The Corner

Benghazi: A Sea of Al-Qaeda Flags

The emergence of images of a black al-Qaeda flag flying atop the Benghazi courthouse, the symbolic cradle of Libya’s anti-Qaddafi rebellion, has provoked hasty efforts at damage control by defenders of the rebellion and the new Libyan order. The latter, mostly operating under cover of anonymity in online comments sections, have suggested, among other things, that the images were photoshopped, that the flag is not in fact the al-Qaeda flag, and that the raising of the flag was an isolated incident: the work of, as one commentator here put it, a “small group of Islamists.” But pictorial evidence posted on an Arabic-language Islamic Internet forum reveals that the Benghazi waterfront was in fact covered by a veritable sea of al-Qaeda flags last week: both the “classic” black version and a more novel white one.

Large-format, high-resolution versions of the photos are available here on The selection also includes a grainier video still. Smaller versions of the images are reproduced below.

Note that some of the above images have also appeared in the Western press, though typically without any mention, much less identification, of the flags. For one prominent example, see my “See No Al-Qaeda: The New York Times and Libya” on the Corner. The photos that appeared in the Western press are dated October 28 and attributed to Reuters photographer Esam al-Fetori.

What is commonly known as the al-Qaeda flag was reportedly first used by the late Abu-Musab al-Zarqawi’s al-Qaeda affiliate in Iraq. The Arabic script represents the Islamic shahada or declaration of faith: “There is no god but God [Allah], and Muhammad is the messenger of God.” The script that appears on the Libyan flags is slightly different in style from that on the “original” Iraqi ones. The design is identical.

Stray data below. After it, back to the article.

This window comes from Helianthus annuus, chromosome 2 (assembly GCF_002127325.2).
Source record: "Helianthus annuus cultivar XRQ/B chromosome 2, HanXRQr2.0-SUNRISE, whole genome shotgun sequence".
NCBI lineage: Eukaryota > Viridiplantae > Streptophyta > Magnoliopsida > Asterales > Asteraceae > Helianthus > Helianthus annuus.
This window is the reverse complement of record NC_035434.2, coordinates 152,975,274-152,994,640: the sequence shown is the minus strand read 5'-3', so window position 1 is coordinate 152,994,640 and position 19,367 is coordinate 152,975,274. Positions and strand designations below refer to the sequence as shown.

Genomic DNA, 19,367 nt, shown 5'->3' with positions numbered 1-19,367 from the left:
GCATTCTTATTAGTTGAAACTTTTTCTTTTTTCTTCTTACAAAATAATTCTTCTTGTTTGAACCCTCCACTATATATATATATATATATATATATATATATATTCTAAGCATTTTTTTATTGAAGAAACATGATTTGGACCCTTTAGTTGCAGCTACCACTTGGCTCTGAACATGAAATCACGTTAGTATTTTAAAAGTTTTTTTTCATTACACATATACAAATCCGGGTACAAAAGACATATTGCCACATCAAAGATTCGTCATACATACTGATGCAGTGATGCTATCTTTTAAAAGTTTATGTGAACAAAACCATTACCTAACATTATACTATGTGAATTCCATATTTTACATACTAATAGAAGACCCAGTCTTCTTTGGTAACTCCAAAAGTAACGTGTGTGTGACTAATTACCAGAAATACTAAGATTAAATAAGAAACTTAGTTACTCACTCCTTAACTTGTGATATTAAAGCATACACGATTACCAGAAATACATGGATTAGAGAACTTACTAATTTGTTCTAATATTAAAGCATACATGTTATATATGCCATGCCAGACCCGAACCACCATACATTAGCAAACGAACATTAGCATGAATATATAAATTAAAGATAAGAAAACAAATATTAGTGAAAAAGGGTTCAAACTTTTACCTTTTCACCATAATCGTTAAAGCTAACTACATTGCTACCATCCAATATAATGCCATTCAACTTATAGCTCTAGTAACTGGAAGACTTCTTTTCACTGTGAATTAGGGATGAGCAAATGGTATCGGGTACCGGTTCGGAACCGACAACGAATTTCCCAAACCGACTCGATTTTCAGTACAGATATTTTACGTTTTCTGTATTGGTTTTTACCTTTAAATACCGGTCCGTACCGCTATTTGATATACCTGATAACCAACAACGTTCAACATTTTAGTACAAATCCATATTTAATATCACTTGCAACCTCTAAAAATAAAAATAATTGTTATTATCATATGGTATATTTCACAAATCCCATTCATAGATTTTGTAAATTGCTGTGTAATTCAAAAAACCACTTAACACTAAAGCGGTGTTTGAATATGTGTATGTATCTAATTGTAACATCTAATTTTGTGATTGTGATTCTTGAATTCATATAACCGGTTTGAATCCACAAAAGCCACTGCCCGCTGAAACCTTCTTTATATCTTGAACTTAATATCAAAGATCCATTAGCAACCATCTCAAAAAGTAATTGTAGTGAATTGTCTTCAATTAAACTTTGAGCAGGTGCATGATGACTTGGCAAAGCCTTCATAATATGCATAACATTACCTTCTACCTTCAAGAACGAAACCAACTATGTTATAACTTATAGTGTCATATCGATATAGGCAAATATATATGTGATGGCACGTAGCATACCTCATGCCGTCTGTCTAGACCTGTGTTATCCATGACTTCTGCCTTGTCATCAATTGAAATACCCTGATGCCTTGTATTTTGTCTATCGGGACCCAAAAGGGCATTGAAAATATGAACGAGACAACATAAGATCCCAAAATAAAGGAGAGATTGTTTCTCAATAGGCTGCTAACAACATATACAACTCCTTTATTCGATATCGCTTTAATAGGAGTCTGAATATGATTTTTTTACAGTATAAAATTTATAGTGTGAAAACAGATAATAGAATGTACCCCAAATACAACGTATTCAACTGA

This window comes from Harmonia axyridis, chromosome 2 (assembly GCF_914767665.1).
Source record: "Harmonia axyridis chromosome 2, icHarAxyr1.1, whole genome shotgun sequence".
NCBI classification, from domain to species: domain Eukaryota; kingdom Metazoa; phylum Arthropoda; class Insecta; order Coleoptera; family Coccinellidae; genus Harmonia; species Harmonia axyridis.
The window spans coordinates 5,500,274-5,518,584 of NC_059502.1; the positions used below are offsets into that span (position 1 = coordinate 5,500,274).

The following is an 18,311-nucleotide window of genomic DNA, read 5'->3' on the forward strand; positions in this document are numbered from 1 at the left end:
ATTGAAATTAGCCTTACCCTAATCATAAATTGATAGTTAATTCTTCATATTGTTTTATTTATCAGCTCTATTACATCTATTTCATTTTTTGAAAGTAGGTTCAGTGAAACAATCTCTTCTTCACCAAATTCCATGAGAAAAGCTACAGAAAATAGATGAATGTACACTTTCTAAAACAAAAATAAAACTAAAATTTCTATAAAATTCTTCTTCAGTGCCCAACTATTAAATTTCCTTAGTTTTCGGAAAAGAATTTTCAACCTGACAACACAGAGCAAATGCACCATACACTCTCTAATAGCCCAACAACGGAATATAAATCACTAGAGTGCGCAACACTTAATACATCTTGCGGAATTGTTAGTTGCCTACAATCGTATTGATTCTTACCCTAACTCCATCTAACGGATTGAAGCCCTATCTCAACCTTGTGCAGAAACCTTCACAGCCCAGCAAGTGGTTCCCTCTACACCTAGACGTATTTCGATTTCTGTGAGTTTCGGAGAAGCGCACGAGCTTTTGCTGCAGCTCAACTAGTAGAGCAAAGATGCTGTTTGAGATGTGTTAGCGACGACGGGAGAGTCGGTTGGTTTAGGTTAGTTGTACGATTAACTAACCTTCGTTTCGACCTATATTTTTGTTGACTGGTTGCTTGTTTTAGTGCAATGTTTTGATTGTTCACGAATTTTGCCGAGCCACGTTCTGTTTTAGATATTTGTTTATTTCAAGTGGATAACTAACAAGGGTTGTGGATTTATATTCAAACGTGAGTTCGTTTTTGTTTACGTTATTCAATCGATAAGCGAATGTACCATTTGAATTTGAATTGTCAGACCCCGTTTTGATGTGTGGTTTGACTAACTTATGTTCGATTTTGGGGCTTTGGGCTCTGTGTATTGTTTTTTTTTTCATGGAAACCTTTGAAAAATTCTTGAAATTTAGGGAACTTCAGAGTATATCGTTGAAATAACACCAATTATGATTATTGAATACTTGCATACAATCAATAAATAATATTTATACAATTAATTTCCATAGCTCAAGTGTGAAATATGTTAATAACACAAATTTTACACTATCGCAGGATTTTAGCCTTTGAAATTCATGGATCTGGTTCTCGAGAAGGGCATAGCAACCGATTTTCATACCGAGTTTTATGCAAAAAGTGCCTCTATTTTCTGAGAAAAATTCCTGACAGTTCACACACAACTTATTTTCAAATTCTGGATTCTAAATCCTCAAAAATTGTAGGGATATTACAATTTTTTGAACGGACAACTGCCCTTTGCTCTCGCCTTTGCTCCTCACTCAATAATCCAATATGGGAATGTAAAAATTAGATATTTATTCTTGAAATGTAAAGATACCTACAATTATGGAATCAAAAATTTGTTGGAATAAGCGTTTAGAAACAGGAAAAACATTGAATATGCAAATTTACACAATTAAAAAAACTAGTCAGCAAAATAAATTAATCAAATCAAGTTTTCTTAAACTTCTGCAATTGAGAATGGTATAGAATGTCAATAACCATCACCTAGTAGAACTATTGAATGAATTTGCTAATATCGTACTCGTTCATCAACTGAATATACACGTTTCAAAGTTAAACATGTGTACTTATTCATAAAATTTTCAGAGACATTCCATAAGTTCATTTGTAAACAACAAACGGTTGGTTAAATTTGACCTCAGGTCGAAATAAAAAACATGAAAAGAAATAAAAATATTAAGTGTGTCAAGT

As the below detail from a screenshot shows, the poster of the photos on uses the original Iraqi al-Qaeda flag as an avatar.

The Middle East Media Research Institute has posted a two-minute-long video clip, dated October 25, that shows a parade of vehicles in Libya flying the al-Qaeda flag. The exact location is not given, but it appears also to be Benghazi. The images of the “vehicle parade” are followed by images of a traditional march in which demonstrators chanting “Allahu Akbar!” can likewise be seen flying the flag.

Were it not for the deficiencies of reporting on Libya in the mainstream Western media, the appearance of al-Qaeda flags in the capital of the anti-Qaddafi rebellion should come as no surprise. As shown by the captured al-Qaeda personnel records known as the “Sinjar Records,” the eastern Libyan heartland of the anti-Qaddafi rebellion was one of the major sources of the foreign recruits that joined al-Qaeda in Iraq to fight against American and coalition forces. (For a discussion, see here.) Abdul Hakim al-Hasadi, a leading military commander of the rebellion on the Eastern front, has admitted to personally recruiting many of the Libyan al-Qaeda members and that some of them returned to Libya to participate in the “jihad” against Qaddafi.

John Rosenthal writes on European politics and transatlantic security issues. You can follow his work at or on Facebook.


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